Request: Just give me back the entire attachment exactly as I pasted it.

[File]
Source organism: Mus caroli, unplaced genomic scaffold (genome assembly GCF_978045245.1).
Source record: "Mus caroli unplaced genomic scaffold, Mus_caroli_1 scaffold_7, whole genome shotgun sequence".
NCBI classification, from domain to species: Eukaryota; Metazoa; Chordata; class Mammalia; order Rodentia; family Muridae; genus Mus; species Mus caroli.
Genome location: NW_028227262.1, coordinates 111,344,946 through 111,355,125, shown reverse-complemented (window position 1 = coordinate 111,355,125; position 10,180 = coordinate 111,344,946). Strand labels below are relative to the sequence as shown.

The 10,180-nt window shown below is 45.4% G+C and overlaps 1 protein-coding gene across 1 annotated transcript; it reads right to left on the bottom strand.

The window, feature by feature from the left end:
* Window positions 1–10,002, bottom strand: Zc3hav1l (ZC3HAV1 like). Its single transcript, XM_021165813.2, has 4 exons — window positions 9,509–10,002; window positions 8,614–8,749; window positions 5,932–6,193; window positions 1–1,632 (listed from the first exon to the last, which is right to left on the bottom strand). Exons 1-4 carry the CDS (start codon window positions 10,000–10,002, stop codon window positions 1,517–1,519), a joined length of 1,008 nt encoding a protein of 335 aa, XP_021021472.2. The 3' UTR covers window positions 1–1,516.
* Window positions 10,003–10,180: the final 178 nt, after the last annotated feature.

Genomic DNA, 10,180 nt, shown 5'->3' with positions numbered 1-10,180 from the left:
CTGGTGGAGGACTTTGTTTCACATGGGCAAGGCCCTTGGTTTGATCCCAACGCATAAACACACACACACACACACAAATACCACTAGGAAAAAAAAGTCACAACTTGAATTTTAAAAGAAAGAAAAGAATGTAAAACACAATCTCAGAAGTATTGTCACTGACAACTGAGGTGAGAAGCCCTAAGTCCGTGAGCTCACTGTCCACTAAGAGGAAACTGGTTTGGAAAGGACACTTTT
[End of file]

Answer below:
Source organism: Mus caroli, unplaced genomic scaffold (genome assembly GCF_978045245.1).
Source record: "Mus caroli unplaced genomic scaffold, Mus_caroli_1 scaffold_7, whole genome shotgun sequence".
NCBI classification, from domain to species: Eukaryota; Metazoa; Chordata; class Mammalia; order Rodentia; family Muridae; genus Mus; species Mus caroli.
Genome location: NW_028227262.1, coordinates 111,344,946 through 111,355,125, shown reverse-complemented (window position 1 = coordinate 111,355,125; position 10,180 = coordinate 111,344,946). Strand labels below are relative to the sequence as shown.

The 10,180-nt window shown below is 45.4% G+C and overlaps 1 protein-coding gene across 1 annotated transcript; it reads right to left on the bottom strand.

The window, feature by feature from the left end:
* Window positions 1–10,002, bottom strand: Zc3hav1l (ZC3HAV1 like). Its single transcript, XM_021165813.2, has 4 exons — window positions 9,509–10,002; window positions 8,614–8,749; window positions 5,932–6,193; window positions 1–1,632 (listed from the first exon to the last, which is right to left on the bottom strand). Exons 1-4 carry the CDS (start codon window positions 10,000–10,002, stop codon window positions 1,517–1,519), a joined length of 1,008 nt encoding a protein of 335 aa, XP_021021472.2. The 3' UTR covers window positions 1–1,516.
* Window positions 10,003–10,180: the final 178 nt, after the last annotated feature.

Genomic DNA, 10,180 nt, shown 5'->3' with positions numbered 1-10,180 from the left:
CTGGTGGAGGACTTTGTTTCACATGGGCAAGGCCCTTGGTTTGATCCCAACGCATAAACACACACACACACACACAAATACCACTAGGAAAAAAAAGTCACAACTTGAATTTTAAAAGAAAGAAAAGAATGTAAAACACAATCTCAGAAGTATTGTCACTGACAACTGAGGTGAGAAGCCCTAAGTCCGTGAGCTCACTGTCCACTAAGAGGAAACTGGTTTGGAAAGGACACTTTT